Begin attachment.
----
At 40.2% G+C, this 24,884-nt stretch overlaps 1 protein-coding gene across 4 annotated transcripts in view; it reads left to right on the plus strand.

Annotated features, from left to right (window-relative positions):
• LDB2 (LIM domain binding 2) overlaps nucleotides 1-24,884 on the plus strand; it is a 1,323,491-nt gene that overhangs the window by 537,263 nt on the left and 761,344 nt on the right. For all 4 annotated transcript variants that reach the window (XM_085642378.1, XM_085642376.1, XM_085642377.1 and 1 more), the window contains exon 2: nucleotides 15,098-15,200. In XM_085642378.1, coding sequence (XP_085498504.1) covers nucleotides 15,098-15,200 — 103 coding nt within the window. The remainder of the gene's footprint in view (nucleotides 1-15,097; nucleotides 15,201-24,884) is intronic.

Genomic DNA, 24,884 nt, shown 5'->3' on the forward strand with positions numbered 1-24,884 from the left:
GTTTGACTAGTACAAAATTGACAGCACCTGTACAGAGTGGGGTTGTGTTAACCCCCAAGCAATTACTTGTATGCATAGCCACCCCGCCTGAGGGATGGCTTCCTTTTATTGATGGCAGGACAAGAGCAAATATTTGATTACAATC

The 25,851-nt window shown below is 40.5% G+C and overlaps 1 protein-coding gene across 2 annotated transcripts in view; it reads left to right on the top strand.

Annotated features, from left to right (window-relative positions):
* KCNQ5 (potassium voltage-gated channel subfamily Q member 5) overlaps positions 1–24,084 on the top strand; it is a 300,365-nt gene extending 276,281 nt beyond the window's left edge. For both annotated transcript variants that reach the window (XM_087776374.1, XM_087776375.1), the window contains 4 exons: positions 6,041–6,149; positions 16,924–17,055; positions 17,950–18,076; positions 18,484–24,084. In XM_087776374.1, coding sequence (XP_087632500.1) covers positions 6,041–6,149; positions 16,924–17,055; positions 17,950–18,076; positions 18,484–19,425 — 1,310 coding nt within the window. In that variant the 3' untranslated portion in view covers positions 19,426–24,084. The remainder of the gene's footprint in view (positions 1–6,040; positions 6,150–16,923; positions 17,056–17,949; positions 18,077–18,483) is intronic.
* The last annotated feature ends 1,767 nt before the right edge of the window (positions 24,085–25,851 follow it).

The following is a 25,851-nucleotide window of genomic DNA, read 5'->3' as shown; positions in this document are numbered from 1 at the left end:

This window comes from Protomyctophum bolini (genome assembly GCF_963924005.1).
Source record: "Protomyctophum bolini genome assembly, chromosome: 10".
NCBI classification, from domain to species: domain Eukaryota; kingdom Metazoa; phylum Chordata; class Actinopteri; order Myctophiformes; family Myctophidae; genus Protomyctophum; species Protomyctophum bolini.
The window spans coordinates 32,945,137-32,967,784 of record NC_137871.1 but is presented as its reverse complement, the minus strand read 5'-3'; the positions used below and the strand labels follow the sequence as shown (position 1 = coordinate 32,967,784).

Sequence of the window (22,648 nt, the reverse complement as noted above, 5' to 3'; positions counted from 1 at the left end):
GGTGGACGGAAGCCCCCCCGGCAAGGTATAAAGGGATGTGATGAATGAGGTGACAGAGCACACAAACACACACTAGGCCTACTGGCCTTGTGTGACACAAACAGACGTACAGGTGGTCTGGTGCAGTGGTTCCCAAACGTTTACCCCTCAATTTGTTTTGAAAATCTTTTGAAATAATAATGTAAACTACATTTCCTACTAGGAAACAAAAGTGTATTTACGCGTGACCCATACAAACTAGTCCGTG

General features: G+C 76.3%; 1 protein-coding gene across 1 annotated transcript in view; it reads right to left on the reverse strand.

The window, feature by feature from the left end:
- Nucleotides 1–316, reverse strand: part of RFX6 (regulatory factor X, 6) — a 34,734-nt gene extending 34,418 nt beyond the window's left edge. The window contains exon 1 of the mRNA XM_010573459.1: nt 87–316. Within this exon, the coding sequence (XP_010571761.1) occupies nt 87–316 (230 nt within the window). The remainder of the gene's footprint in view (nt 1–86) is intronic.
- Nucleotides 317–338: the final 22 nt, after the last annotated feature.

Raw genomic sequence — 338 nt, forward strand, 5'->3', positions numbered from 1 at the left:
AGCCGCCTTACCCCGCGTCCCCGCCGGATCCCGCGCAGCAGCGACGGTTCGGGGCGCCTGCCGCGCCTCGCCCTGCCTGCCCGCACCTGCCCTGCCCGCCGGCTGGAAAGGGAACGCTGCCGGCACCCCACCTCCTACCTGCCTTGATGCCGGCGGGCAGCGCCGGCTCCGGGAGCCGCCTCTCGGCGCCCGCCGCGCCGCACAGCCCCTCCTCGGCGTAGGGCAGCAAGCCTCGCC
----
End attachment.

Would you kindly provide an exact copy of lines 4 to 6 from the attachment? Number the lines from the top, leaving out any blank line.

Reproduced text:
Genomic DNA, 24,884 nt, shown 5'->3' on the forward strand with positions numbered 1-24,884 from the left:
GTTTGACTAGTACAAAATTGACAGCACCTGTACAGAGTGGGGTTGTGTTAACCCCCAAGCAATTACTTGTATGCATAGCCACCCCGCCTGAGGGATGGCTTCCTTTTATTGATGGCAGGACAAGAGCAAATATTTGATTACAATC

The 25,851-nt window shown below is 40.5% G+C and overlaps 1 protein-coding gene across 2 annotated transcripts in view; it reads left to right on the top strand.